How the Web works

The Web is a subset of the Internet.

While the Internet makes up all communication between computers within any application, port, or protocol β€”Β the Web generally refers to networks of computers communicating over Hyper Text Transport Protocol (HTTP), serving Hyper Text Markup Language (HTML) and related assets, such as images, stylesheets, and scripts.

All these technologies work together to create web sites and web applications, parsed by web browsers and various Application Programming Interfaces (APIs).

When a user requests a web page in a web browser, the process typically looks like this:

  • Search, Social, or Direct Access: If a user types in a search phrase, and the browser bar also acts as a search bar, the web site of the default search engine is queried.
  • DNS Lookup: If the user types in an exact web address, or clicks a link from a social web site or search engine, a Domain Name Server lookup determines which computer should respond to the request.
    • Domain name servers can be overridden with a hosts file.
    • Some domain name servers can intercept, modify, and optimize content. For example, Cloudflare, which can add SSL, optimize HTML, optimize images, etc.
  • Connection & Headers: Browser negotiates either an insecure HTTP connection on default port 80, or a secure HTTPS connection on default port 443. Request headers and response headers are sent. These are viewable in the Web Inspector.
    • A web server doesn’t have to be running on default ports. For example, many development servers might load websites at localhost:8080 or any other arbitrary port.
  • Initial HTML & AJAX: If a browser request is the first request, HTML is most likely returned. This HTML usually contains references to hundreds of other files, which are requested and processed by the browser.
    • Initial HTML and AJAX requests, in our case, are typically handled by a Content Management System such as WordPress.
      • Each request spins up a new PHP process. One page might involve hundreds of HTTP requests!
        • Content Management Systems, such as WordPress, will typically not only spin up a programming language process, but also a database instance for content. This might be MySQL, SQLite, MongoDB (NoSQL), or many others.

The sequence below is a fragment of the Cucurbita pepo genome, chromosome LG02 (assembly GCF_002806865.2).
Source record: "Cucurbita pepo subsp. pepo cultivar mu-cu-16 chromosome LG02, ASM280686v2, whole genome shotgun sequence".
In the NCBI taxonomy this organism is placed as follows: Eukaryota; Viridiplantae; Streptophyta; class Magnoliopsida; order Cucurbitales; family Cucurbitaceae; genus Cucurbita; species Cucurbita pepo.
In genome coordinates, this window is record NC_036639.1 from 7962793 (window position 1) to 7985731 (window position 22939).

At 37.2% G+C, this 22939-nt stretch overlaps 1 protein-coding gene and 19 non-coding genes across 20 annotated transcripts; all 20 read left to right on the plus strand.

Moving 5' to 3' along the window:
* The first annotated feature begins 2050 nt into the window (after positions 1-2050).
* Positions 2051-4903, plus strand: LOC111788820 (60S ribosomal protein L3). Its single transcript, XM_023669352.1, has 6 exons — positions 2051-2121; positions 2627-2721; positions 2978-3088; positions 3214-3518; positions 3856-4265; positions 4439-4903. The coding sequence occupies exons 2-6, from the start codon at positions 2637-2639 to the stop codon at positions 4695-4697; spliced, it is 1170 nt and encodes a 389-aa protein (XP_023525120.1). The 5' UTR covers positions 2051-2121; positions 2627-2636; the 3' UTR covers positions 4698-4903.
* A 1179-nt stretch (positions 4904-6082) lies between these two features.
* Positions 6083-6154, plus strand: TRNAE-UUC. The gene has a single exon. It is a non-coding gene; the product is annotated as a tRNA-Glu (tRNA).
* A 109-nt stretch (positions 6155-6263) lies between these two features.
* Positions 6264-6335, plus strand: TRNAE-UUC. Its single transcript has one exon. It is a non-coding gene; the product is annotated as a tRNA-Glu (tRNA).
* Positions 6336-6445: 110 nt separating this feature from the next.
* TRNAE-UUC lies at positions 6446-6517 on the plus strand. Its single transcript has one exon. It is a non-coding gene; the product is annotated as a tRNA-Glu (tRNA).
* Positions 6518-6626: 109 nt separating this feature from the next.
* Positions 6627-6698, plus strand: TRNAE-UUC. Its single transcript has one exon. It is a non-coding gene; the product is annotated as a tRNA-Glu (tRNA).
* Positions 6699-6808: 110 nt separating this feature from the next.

• If WordPress is not in use, PHP might still be in use with another PHP-based CMS such as Laravel.
      • If PHP is not in use, the web server could be any number of server-side technologies, such as static assets (plain HTML or JavaScript), a NodeJS framework such as AdonisJS, or another language such as Ruby, Java, Python, or C# (Microsoft ASP.NET).
  • Static Assets: If the requested file is a static asset, such as CSS, JavaScript, or images, a PHP process is typically not spun up (though PHP can serve these things!) Instead, they are typically served directly by the web server (Apache, Nginx, a combination of these, or another server, such as Lighttpd or ASP.NET’s Kestrel server).
    • Serving static assets without PHP is faster than spinning up a PHP process β€” often by an order of magnitude.
    • Nginx is usually faster than Apache. For this reason, they are sometimes used together, with Nginx as a front-end proxy.
    • Static assets are sometimes offloaded to another server entirely β€” for example, a CDN such as Cloudflare CDN, Jetpack, or JSDelivr.
    • Each static asset, JavaScript, CSS, and images, require processing by the browser.
  • Once a web page is loaded, the user starts to interact with the page. From here, simple web pages might link to other pages, re-initiating the entire cycle. If JavaScript is in use, as with Decoupled WordPress, ReactJS, or plugins like Flying Pages, JavaScript might be used to update page content without reloading initial HTML.

Caching: It’s important to note β€” caching may take effect at almost every step of the connection process. The browser has a cache. DNS may have a cache (Cloudflare), the CMS may have a cache, and there may be various application-level caches (WordPress wp_object_cache, WordPress Transients API, or plugins such as W3 Total Cache) or server-level caches, such as Redis, Varnish, or Nginx.

Understanding which processes are responsible for which portions of a web page load should enable you to interpret graphs such as the Waterfall Chart provided by sites like webpagetest.org or the Web Inspector.

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